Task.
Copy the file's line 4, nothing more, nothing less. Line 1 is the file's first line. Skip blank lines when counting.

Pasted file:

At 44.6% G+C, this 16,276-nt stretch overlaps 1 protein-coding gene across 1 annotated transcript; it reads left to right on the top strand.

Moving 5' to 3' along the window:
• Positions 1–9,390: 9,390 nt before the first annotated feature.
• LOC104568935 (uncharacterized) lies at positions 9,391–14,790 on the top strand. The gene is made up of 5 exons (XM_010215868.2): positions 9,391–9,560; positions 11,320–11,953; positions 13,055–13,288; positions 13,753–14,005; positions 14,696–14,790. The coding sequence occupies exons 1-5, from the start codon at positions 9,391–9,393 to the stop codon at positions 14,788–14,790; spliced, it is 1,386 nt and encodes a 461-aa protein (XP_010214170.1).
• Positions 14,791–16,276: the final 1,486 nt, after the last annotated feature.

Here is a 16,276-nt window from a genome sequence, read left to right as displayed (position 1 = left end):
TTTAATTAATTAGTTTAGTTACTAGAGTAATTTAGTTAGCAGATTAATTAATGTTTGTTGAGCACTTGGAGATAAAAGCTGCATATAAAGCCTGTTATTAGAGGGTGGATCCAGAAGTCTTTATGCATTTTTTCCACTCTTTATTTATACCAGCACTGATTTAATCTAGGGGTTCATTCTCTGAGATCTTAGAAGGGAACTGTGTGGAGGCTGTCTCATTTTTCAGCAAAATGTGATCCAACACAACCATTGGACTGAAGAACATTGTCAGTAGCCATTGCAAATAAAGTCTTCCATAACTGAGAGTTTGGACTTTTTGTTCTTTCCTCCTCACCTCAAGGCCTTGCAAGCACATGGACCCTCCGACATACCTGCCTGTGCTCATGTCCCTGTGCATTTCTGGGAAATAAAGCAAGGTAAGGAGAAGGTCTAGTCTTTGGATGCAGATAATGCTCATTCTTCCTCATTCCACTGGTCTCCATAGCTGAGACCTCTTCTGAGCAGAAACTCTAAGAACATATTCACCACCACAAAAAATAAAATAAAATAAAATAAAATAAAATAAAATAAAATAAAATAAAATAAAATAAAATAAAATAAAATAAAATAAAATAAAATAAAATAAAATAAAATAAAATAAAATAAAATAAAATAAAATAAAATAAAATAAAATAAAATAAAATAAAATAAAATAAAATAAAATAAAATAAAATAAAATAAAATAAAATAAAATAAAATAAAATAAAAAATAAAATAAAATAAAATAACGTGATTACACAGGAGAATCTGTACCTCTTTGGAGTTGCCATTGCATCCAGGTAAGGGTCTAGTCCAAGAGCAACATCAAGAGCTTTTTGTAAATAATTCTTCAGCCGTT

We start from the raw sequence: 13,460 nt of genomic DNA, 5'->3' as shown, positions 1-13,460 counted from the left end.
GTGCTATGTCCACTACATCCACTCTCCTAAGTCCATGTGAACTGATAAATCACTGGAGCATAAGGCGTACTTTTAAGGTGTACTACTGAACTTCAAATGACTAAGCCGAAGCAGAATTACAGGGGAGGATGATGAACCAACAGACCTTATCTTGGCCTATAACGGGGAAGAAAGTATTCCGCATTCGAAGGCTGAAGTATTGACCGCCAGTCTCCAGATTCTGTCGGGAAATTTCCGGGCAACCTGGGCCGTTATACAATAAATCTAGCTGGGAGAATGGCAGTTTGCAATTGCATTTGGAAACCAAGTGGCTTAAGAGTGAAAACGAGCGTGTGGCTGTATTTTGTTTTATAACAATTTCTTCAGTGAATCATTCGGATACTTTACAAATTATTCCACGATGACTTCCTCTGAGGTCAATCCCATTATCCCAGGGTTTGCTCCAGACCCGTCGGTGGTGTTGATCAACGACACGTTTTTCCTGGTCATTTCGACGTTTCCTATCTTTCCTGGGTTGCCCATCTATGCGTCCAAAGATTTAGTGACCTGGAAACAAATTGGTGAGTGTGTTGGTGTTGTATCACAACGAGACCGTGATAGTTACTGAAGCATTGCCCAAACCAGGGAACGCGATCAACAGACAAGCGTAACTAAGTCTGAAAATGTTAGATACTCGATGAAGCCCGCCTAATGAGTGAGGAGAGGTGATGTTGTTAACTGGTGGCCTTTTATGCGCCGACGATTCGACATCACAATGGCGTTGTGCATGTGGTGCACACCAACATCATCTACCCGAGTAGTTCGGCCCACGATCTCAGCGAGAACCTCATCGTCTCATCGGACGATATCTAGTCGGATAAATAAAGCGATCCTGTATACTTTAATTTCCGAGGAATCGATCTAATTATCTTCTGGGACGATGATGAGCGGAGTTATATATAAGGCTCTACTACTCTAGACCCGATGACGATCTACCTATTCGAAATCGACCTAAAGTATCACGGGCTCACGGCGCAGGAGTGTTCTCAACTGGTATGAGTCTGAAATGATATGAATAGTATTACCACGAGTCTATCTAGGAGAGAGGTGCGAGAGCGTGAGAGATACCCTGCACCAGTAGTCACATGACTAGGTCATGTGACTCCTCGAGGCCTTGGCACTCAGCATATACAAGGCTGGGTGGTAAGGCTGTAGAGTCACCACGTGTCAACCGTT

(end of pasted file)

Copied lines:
• LOC104568935 (uncharacterized) lies at positions 9,391–14,790 on the top strand. The gene is made up of 5 exons (XM_010215868.2): positions 9,391–9,560; positions 11,320–11,953; positions 13,055–13,288; positions 13,753–14,005; positions 14,696–14,790. The coding sequence occupies exons 1-5, from the start codon at positions 9,391–9,393 to the stop codon at positions 14,788–14,790; spliced, it is 1,386 nt and encodes a 461-aa protein (XP_010214170.1).